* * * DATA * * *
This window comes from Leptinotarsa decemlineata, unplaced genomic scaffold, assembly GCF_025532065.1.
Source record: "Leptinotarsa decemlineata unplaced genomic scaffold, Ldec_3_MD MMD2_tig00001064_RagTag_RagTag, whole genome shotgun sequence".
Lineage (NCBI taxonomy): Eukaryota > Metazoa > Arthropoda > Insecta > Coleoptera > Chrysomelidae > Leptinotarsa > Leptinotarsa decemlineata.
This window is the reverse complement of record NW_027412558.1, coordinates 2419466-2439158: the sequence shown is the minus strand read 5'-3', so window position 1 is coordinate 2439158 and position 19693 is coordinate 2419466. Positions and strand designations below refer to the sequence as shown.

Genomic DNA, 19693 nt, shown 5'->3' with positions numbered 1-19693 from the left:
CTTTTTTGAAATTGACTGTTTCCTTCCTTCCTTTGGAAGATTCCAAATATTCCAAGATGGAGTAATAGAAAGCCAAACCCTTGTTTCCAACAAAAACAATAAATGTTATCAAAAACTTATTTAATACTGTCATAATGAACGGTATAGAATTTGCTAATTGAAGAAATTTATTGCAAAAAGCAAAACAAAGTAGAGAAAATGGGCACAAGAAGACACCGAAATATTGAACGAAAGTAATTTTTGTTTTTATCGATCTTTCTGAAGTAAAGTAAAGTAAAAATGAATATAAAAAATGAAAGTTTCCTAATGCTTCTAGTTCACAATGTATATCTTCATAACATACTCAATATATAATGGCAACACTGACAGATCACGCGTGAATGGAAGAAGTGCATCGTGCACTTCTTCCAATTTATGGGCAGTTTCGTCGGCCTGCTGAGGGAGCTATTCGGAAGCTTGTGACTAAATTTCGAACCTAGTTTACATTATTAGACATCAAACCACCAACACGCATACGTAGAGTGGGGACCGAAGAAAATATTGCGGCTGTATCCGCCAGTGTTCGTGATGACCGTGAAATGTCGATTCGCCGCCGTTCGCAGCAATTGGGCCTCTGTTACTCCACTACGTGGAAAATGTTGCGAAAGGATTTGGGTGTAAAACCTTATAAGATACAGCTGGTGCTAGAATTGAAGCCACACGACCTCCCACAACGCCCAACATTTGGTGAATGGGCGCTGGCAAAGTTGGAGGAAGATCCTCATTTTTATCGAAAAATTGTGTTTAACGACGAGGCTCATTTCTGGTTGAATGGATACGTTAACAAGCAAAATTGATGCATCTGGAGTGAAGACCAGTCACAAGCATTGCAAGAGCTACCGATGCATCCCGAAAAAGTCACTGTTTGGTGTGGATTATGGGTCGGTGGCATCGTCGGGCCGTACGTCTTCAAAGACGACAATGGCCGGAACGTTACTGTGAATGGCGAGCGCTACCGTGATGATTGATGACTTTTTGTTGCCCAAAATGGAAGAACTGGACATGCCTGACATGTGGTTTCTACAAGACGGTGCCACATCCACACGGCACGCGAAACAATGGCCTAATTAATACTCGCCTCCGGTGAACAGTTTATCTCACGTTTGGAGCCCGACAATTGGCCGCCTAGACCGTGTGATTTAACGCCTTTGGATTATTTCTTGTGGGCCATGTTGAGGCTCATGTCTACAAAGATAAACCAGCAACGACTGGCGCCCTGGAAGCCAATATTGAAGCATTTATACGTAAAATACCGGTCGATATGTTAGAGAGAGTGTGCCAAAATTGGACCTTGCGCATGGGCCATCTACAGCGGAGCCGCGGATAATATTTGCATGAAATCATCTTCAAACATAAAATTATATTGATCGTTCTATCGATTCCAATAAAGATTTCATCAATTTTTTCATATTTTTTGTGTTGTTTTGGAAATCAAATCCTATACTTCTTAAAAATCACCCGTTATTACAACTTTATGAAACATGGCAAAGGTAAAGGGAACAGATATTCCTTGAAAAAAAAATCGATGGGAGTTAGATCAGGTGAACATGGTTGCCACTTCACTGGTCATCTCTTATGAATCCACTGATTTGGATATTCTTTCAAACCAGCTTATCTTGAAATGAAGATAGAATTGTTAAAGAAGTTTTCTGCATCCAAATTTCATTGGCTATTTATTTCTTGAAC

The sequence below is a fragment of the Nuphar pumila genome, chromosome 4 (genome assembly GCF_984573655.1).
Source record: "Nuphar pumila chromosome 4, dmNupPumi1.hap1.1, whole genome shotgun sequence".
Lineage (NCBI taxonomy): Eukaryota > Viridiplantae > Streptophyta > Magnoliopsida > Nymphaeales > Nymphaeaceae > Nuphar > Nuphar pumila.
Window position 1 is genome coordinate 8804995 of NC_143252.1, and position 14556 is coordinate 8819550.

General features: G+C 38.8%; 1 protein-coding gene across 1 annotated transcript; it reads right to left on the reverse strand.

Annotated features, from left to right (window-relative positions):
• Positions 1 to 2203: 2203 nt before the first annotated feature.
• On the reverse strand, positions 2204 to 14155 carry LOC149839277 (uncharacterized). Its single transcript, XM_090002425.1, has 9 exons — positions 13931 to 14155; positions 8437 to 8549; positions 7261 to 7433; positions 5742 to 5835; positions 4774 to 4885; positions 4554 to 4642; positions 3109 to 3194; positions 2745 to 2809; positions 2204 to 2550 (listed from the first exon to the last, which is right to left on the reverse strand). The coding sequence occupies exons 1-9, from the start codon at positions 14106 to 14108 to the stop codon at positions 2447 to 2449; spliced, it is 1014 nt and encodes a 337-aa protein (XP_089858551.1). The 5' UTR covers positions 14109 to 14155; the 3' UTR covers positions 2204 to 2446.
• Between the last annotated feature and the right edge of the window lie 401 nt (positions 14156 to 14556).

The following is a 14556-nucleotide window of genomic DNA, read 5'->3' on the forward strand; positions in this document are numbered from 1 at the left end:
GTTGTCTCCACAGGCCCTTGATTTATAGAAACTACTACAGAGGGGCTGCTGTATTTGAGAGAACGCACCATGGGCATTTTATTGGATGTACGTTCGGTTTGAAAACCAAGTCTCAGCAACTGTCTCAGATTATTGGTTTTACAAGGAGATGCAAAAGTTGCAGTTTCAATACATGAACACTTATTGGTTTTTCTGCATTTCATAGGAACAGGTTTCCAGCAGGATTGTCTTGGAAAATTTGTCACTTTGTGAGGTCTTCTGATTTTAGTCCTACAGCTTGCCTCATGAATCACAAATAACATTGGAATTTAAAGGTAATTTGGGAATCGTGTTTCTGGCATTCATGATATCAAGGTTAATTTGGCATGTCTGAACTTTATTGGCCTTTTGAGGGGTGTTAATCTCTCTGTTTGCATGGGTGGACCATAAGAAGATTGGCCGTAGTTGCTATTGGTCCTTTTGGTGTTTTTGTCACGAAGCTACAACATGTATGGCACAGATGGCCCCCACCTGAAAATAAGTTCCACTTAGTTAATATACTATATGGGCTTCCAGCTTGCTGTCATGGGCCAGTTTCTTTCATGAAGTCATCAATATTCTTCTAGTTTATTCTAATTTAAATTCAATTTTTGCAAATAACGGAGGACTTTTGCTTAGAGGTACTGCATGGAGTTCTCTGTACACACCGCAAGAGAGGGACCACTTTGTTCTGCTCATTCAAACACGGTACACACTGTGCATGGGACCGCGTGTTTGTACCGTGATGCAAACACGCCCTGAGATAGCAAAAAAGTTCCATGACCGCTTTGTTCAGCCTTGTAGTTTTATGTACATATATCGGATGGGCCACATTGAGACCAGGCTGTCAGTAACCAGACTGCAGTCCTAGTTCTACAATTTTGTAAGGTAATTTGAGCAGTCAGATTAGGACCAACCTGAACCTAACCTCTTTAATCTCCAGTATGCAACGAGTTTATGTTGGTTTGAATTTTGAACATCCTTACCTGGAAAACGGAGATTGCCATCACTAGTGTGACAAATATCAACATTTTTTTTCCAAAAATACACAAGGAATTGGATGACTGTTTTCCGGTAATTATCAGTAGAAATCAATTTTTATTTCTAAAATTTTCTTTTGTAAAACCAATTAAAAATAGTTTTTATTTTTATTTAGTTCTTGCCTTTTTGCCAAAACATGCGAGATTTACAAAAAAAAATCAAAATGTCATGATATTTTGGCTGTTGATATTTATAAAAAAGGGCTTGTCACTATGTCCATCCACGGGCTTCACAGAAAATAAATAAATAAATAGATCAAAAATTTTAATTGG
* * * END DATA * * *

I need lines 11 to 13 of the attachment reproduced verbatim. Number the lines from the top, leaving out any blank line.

General features: G+C 38.8%; 1 protein-coding gene across 1 annotated transcript; it reads right to left on the reverse strand.

Annotated features, from left to right (window-relative positions):
• Positions 1 to 2203: 2203 nt before the first annotated feature.